So I started taking things out, and discovered, in pocket #153, my keys. They had been in there the whole time. Argh!

Maybe I need to ask my dad if he has an extra paddle-sized keychain that he can lend me…

One Person Can Make A Difference

You know, something I’ve always inspired to do, but never really had the drive to really accomplish, is to make a difference in someone’s life. I try doing little things, random acts that make people’s lives better, and I suppose that yes, I have touched some lives. When I think of my mother, and how her passing affected so much people, I want to have the same effect on the people around me (without the whole dying part, of course).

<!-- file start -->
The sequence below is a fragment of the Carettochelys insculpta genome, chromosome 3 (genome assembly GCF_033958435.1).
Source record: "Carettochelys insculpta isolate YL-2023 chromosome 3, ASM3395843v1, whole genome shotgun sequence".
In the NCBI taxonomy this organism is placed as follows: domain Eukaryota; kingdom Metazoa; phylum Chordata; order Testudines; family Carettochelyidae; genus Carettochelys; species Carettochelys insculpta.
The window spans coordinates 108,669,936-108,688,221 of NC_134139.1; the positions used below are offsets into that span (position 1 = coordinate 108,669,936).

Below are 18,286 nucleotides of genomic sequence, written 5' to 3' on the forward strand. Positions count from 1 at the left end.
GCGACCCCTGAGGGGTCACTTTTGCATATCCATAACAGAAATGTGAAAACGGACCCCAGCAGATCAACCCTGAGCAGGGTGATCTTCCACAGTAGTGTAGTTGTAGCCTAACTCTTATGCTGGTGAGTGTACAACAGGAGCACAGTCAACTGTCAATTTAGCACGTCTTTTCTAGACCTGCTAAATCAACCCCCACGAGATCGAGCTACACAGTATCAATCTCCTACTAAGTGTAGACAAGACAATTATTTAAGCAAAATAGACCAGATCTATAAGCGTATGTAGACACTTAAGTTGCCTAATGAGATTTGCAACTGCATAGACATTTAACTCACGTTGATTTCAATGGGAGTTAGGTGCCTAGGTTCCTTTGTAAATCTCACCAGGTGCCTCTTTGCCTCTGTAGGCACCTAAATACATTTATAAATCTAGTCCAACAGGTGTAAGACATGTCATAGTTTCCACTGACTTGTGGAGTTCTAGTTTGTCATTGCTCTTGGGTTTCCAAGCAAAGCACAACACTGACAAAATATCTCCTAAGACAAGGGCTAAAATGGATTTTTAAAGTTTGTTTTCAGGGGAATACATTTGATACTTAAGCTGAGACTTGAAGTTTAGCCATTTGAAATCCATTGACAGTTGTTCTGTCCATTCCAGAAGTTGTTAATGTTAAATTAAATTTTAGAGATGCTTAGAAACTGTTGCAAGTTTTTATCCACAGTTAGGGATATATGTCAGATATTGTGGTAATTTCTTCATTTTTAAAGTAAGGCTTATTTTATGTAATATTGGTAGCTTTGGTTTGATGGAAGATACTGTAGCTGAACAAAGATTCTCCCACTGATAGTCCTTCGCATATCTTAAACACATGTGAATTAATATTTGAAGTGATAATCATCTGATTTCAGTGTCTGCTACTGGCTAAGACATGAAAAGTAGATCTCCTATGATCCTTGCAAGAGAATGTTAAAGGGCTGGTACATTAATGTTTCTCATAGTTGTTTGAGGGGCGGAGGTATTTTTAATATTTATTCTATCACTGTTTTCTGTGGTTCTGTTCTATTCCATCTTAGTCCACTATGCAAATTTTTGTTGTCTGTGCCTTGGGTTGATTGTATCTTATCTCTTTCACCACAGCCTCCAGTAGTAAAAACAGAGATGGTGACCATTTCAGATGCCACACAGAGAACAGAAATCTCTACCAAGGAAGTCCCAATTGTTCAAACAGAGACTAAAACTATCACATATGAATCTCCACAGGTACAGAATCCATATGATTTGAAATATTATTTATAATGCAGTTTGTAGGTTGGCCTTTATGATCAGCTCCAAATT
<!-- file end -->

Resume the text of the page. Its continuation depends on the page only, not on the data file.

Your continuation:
Last week, Claudine sent me an email telling me that one of our highschool teachers had died. Not just any teacher, it was one of the teachers that you look back on your life and think, “He taught us a lot more than what was on the lesson plan.” Mr. M was probably my second favorite teacher ever (first, of course, being my high school band teacher). He was a history teacher, but he was so much more. I went to an all-girl Catholic high school, and he knew it was his responsibility to make us great. When we started out as freshman, we weren’t people to him - once we were able to think on our own, not to be afraid to challenge and debate and not just spout words from books, THAT’S when we became people. History wasn’t just stuff in a textbook, it was a lesson in life. He brought in movies to highlight events in time, he used MTV as a teaching tool, “We Didn’t Start the Fire” was a large part of his teaching plan, we learned about Vietnam from his own personal experiences. He didn’t talk to us, he talked with us. Also, since he taught a lot of the honors classes, he knew that his students were often stressed, but always told his students of the bigger picture - high school wasn’t everything. Tests were just stop signs in the road of life. Anyone who took his class knew how much he cared for each one of his students - he wanted us to be great, he pushed us to think, and he loved to make us laugh. He had such a passion for teaching, and put it on his shoulders to make sure that we were ready for the world out there. I’d have to say, though, that one of my favorite memories was on Halloween, when he brought in “The Evil Dead 2″ for us to watch.